GLENDALE, Ariz. -- Chris Sale was probably the least surprised guy in the White Sox clubhouse to hear that manager Ozzie Guillen named fellow left-hander Matt Thornton as the closer to begin the season.
"He's the right guy for the job,'' Sale said Sunday. "Oh yeah. And he's been good for a long time and obviously he's shown it this spring, too.
"My job now is to get the ball to him. If I can get him the ball we will be in a good spot.''
Sale, a first-round draft choice nine months ago who saved four games in four chances for the Sox late last season, has been working his way through command issues during his first spring training.
During his bullpen session with pitching coach Don Cooper on Saturday, Sale experimented with throwing from different sides of the rubber.
"It went well,'' he said. "I took a lot from it. It really helped me out a lot, just getting a feel for getting fastballs down and away, or down and in. Locating each pitch and getting a feel for it. Trying to move myself on the rubber where it best fits me for my control.
"At first it was a little change for me, missing on the extension side, getting the fastball a little too in. [Cooper] told me to focus more and let the ball do the work. From then on out it worked well.
"We're going to probably throw from the third-base side against righties and the first-base side against lefties, maybe mix it up.''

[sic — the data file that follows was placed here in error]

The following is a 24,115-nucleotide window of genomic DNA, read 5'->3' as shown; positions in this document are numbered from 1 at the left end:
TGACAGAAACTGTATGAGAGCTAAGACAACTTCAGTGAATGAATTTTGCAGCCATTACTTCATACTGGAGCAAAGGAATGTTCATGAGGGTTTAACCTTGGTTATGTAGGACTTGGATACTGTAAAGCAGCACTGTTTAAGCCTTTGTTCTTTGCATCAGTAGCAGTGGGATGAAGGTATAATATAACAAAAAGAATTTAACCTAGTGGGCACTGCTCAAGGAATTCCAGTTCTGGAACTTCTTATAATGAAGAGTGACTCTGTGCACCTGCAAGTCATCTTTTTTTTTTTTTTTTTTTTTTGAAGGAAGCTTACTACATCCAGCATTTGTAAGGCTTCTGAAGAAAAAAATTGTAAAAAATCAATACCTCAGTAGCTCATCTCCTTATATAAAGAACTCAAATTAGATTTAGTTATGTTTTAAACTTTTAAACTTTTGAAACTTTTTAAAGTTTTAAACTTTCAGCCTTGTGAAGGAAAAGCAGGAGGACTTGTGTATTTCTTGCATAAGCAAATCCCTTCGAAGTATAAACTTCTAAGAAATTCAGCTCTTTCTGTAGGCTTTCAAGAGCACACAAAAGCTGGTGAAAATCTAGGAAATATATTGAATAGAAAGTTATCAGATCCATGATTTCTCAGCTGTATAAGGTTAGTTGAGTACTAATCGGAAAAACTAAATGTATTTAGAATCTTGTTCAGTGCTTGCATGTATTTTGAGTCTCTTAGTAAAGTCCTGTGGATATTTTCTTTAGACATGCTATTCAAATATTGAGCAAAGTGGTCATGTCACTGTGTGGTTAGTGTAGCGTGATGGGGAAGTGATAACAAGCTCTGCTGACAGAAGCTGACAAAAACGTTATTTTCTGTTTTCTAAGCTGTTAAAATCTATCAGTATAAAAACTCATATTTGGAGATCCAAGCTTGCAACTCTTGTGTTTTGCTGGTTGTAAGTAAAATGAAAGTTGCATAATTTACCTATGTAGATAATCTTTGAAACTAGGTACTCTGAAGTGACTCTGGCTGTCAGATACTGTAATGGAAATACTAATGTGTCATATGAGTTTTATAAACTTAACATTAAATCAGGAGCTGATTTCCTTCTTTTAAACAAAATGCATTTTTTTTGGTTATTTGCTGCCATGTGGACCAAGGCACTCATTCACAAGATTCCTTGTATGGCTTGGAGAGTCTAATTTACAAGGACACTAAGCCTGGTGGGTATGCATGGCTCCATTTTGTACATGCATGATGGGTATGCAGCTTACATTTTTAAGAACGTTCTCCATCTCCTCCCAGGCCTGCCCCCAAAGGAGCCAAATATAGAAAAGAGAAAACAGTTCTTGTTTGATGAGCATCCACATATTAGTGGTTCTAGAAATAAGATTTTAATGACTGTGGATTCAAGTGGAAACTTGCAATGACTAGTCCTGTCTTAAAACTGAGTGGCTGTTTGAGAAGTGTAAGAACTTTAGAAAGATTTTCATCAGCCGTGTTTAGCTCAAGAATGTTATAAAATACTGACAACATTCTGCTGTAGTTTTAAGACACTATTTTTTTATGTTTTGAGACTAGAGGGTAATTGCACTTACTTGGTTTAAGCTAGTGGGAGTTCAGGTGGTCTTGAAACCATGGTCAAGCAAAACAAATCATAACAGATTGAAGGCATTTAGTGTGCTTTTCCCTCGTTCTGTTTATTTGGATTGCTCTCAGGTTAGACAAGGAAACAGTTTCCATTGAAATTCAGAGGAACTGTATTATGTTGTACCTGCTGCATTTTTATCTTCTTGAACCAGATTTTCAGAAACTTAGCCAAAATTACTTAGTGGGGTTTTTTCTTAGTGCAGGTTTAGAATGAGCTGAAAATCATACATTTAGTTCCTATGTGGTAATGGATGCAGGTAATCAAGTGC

Thornton, who saved eight games in 10 opportunities last season, when he made the American League All-Star team as a set-up man, received the news from Guillen on Saturday.
"I pride myself on being consistent and being available every day that I can throughout a season,'' said Thornton, who signed a two-year, $12 million contract extension earlier this month. "And I've done that the past three years. I've had success in the setup role and we had a great closer beforehand [Bobby Jenks] and they moved on, so they had to make a big decision and they decided to go with one person.
"I'm prepared and ready to go."
Sale will likely get closing opportunities if Thornton needs a break after back-to-back workdays. And right-hander Sergio Santos, who has not been scored on in six spring appearances, may get the ball in the ninth if a string of right-handed hitters are due up, Thornton said.
Thornton was also a first-rounder, with the Seattle Mariners, but he struggled with his control and eventually had Tommy John surgery. He took this weekend's news in stride.
"This isn't really the big highlight of my career,'' he said. 'This is just something they decided to entitle me with right now. I think the contract extension says more about me and what I've done than being named the closer and that's something that can change at any given time.. If they feel later in the year that I'm more valuable in the seventh or eighth inning or being used any other time, it' doesn't bother me if they make changes.
"I expect myself to have success any time I pitch and prepare myself for any situation they give me."